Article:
I intend to interrogate the nature and scope of the concept of walāyah which is central to the theology of Shiʿism, the second largest branch of Islam. The significance of this notion was stressed by many Shiʿi Imams. For instance, a tradition from Imam Jaʿfar al-Ṣādiq (d. 765) states: “Islam has three pillars: prayer, the monetary tribute (zakāt), and walāyah, and none of them will be complete without the others” (Kulaynī (d. 941), II, 18). Similar statements are also reported from his father, Imam al-Bāqir (d. 733), who listed the five pillars of Islam as being prayer, the monetary tribute (zakāt), pilgrimage, fasting and walāyah (Kulaynī, II, 22-24). Such accounts place this concept among the most studied subjects in the Shiʿi school of thought. There is a large spectrum of meanings associated with the concept of walāyah, ranging from “being someone’s friend” all the way to “absolute obedience” and “political superiority” (Dakake 2007, 16).
Maria Massi Dakake in her book, The Charismatic Community, argues that the term walāyah in Shiʿite usage denotes: “an all-encompassing bond of spiritual loyalty that describes, simultaneously, a Shiʿite believer’s allegiance to God, the Prophet, the Imam and the community of Shiʿite believers, collectively” (2007, 7). Amir-Moezzi's emphasis differs in his book The Divine Guide in Early Shiʿism. Walāyah, according to him, refers to both “the ontological-theological status of the Imam as well as faith in this status” (1994, 126).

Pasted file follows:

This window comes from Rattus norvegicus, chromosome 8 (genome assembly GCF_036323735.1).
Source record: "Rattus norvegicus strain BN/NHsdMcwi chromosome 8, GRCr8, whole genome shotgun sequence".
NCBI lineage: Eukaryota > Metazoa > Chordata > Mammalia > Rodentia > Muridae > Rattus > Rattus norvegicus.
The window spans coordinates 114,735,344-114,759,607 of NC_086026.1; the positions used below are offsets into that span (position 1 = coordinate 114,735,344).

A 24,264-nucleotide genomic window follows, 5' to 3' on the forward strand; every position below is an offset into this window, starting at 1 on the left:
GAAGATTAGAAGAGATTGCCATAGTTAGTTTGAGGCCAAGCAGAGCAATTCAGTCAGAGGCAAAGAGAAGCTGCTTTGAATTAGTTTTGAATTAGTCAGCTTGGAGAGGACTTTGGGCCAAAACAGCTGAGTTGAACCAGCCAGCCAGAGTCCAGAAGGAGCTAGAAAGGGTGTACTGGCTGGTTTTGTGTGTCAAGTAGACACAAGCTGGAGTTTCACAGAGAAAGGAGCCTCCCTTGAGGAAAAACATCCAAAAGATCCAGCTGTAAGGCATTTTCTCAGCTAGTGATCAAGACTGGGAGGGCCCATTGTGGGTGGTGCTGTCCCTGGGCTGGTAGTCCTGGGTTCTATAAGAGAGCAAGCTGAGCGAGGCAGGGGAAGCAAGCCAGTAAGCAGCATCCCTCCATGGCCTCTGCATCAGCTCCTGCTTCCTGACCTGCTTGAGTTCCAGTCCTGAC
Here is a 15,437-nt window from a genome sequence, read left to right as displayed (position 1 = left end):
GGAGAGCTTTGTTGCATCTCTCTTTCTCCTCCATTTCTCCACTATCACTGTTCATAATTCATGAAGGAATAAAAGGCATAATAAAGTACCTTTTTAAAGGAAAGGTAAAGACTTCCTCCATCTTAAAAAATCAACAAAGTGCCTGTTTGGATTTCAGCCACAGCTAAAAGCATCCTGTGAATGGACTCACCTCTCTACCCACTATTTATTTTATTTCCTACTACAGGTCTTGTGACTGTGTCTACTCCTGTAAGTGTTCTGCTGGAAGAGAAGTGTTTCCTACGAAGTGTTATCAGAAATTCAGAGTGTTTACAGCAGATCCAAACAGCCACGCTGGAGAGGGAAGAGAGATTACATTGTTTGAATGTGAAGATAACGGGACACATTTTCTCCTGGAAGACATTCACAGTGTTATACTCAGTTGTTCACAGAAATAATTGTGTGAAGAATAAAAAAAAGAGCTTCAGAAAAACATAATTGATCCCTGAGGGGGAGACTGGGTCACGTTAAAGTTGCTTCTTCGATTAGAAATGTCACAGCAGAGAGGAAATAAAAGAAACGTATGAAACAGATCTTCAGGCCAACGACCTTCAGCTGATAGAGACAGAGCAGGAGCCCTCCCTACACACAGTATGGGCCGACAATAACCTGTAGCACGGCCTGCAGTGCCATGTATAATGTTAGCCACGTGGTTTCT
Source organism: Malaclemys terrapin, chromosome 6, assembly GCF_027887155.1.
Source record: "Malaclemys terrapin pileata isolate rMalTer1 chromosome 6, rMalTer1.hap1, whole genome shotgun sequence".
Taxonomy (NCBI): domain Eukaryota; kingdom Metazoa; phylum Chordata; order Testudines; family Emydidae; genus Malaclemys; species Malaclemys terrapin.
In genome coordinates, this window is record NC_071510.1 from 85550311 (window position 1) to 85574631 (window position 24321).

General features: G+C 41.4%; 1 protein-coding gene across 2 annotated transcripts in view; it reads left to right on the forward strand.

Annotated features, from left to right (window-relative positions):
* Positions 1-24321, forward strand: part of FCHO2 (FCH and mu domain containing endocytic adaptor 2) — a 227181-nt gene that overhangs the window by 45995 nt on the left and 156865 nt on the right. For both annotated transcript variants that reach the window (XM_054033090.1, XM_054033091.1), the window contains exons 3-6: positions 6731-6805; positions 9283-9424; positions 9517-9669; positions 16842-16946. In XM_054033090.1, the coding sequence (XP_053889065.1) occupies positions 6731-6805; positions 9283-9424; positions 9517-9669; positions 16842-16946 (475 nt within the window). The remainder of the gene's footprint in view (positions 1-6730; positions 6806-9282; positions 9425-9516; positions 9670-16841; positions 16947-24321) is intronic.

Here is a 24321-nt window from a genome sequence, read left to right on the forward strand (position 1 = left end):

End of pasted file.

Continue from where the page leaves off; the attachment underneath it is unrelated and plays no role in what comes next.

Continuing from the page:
All these approaches to walāyah still leave the door open to a wide range of interpretations and understandings. I interrogate the concept of walāyah in the traditions came from Imam al-Ṣādiq based on a critical analysis of the early Shiʿite ḥadīth collections up to 10th century. I will argue that walāyah in its Shiʿi usage refers to adopting a particular lifestyle that entails forgoing earthly pleasures and living a pious life by following the footsteps of the Imam. This stands in stark contrast to the lifestyle that the ruling elite promoted for the populace, which could explain why some sources interpret walāyah as a form of opposition to the ruling class and endeavoring to attain political power.